The heart of the subchaser was its listening devices. It took skill to use these devices and achieve an accurate bearing. In the Tactics and Equipment section of this site you will find technical information about the listening devices. This is the informal story, told in the form of a couple of clips from The Subchaser Post, Vol. I No. 6, November 1920.
America Develops "Listening" - Excerpt from With the Channel Chasers, by Nathaniel Rubinkam
...The idea of listening for sounds under the water was not new when the United State entered the war. The Germans had used various kinds of hydrophones. The British navy was similarly equipped. It remained for American genius to develop the systems already employed and to add new secrets of the sea.
We learned to tell not only where a submarine was operating at a specific moment, but its exact distance from our own ship, and the direction in which it was moving. So delicate were the hearing devices and so well trained were the men who used them that it took but an instant to tell whether the sound of a ship's propeller was that of a submarine or a destroyer. Other sounds besides those of propellers were distinguishable under water - sounds within the submarine itself; the noise of its auxiliary machinery or even the weird scratching and tapping when repairs were being made inside its iron hull, and finally sounds that belong to the mysteries of the sea.
What are these sounds like? Not until you have listened and heard the numerous sounds within the sea's depths can you know. For there are many sounds besides that of the submarine. For instance, on Sept. 6, 1918, one of the units in our detachment operating in British waters, heard suspicious sounds which were reported by the listeners on both ships. The report showed that this sound came from a distance of 1,000 yards. A moment later a large whale came to the surface at the position indicated. The listeners continued their work and picked up further suspicious sounds. A chase was started and the ships followed the sounds for several hours. Deeming the ships in position to attack, depth bomb charges were discharged and the ships listened again to learn the result. Two large whales now came to the surface and remained there about fifteen minutes. Then the listeners again heard odd tapping sounds from two sources which had a regular beat - unlike any sound made by a submarine. These were the sounds that had been chased for more than three hours and it was probable that the listeners had picked up what were either heartbeats or respiratory sounds of the whales...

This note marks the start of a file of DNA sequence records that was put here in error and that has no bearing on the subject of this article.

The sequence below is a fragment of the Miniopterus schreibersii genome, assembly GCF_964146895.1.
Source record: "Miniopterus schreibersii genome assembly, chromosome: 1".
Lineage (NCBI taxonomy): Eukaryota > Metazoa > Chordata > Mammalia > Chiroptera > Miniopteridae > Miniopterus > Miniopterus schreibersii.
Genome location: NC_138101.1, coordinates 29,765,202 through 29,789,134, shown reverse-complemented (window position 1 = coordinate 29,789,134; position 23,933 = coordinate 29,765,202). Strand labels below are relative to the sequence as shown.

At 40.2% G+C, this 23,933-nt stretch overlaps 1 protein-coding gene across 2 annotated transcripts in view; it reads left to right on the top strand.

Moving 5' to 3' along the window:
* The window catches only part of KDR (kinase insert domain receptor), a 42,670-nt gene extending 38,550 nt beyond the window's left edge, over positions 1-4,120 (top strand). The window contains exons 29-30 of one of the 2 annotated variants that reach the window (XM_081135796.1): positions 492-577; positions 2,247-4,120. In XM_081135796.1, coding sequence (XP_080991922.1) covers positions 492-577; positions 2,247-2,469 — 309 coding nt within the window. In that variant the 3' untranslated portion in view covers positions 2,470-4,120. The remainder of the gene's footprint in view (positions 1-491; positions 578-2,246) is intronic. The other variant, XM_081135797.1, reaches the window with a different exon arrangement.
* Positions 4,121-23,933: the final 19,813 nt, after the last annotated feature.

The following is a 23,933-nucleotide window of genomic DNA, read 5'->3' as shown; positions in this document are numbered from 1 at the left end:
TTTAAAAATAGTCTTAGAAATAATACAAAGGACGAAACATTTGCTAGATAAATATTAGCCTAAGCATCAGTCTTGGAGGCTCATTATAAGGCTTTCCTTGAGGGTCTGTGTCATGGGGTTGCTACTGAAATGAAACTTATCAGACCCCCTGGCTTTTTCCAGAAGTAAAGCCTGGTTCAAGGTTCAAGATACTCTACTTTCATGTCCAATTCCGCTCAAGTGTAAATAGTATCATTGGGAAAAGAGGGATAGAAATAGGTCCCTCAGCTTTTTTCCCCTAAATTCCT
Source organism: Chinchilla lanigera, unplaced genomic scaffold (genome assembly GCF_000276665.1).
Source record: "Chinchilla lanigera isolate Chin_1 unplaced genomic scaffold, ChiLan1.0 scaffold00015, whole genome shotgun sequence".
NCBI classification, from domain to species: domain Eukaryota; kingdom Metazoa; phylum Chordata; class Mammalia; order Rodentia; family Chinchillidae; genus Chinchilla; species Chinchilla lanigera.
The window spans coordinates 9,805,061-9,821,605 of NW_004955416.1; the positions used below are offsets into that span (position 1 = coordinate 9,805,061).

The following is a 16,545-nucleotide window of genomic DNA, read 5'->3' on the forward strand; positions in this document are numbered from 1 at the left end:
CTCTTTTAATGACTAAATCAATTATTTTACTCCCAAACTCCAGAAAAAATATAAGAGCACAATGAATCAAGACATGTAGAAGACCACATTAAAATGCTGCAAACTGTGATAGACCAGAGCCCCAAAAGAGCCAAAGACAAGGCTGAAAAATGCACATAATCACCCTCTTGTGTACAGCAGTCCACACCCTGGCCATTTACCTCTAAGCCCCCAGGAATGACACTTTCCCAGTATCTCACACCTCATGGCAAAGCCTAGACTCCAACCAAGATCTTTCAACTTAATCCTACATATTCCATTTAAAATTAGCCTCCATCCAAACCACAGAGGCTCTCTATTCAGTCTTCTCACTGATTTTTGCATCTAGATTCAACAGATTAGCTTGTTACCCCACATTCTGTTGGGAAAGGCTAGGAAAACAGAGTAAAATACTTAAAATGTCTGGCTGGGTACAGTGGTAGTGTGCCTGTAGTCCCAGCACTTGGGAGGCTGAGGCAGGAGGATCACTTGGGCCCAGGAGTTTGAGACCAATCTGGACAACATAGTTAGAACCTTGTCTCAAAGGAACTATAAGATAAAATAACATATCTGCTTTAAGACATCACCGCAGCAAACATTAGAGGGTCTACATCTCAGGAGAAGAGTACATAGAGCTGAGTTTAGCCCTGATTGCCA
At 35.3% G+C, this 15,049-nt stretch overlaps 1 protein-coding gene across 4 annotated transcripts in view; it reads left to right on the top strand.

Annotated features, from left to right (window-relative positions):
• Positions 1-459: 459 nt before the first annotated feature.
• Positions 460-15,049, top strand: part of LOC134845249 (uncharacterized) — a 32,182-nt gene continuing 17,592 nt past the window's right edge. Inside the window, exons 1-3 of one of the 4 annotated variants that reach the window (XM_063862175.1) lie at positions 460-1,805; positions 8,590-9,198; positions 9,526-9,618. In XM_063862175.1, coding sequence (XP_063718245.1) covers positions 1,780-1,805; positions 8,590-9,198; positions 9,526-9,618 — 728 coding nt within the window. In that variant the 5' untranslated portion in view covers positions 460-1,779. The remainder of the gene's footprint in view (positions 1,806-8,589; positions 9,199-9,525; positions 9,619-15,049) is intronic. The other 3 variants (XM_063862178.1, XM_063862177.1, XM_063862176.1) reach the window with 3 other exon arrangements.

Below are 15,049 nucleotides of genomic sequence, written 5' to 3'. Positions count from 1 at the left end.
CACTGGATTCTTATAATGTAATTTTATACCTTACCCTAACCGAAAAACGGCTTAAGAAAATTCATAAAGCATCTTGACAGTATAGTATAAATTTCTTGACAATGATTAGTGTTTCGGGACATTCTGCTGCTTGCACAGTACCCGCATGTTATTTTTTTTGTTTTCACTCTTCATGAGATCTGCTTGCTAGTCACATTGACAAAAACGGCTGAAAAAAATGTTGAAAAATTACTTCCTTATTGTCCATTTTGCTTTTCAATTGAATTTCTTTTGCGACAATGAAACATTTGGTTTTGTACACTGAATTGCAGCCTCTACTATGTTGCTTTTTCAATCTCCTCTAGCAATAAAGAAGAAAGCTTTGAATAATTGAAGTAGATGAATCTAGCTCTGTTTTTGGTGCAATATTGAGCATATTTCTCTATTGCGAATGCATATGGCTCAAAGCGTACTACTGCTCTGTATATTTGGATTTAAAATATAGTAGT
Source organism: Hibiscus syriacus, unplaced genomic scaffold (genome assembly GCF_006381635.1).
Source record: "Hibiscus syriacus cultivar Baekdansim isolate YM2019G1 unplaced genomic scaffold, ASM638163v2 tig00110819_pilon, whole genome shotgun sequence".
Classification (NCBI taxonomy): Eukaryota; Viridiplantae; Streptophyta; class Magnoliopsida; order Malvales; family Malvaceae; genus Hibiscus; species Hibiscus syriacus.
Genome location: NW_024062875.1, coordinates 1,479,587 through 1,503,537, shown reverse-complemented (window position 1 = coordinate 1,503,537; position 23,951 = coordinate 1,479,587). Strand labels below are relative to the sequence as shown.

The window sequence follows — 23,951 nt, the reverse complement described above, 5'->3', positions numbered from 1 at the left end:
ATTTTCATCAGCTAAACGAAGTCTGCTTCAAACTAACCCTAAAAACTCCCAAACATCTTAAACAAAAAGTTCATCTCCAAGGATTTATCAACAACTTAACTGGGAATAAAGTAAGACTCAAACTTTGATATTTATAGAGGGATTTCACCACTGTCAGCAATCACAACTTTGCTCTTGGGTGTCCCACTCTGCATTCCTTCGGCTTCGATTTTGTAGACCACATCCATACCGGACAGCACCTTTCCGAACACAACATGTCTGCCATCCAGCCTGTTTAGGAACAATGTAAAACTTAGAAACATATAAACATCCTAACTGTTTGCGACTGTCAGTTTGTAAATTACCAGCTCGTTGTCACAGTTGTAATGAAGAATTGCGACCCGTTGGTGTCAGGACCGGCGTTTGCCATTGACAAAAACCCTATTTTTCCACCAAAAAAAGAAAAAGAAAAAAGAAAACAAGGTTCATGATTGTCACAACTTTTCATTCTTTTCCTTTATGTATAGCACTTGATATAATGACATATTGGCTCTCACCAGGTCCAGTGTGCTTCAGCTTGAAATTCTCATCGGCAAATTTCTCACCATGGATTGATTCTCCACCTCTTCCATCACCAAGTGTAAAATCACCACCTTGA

A Good Listener, by John C. Marden (excerpt)
Rookie Robertson, a real southern fellow both in appearance and speech, came aboard the 322 as a listener. He was a wonderful man on the tubes and never made a mistake.
While on drifting patrol off the coast of England one very calm day, Rookie happened to be on watch at the tubes. A few of us fellows and the captain planned a joke on Rookie to test his skills as a listener. We made fast a rope to a bucket and hung it overboard about four points aloft the port quarter. With a boat hook we kept hitting the bucket lightly until Rookie reported to the captain a peculiar sound bearing 250 degrees. Slowly we pulled the bucket along the port side until it was just opposite the tubes. He reported the sound coming closer and each report was correct in all respects.
In the meantime the radio man was delivering a false report to the captain in regard to another boat in our unit having seen a submarine submerge and head in our direction. Louder and louder we kept hitting the bucket and Rookie kept reporting it coming closer and closer. All at once we pulled the bucket out of the water and placed it on the starboard side and started hitting it the same way. Right away Rookie reported its new location and stated that it must have been a sub because it passed under the boat. Just as he made that report, someone called out: "Submarine sighted, broad on the starboard beam."
I think Rookie broke all records in coming up from the listening room. He was a "There's no use of my listening on the tubes for a submarine when you all are up here looking at it." He was rather disappointed when he found there was no submarine there, but nevertheless took the joke as only a real sub-chaser man could...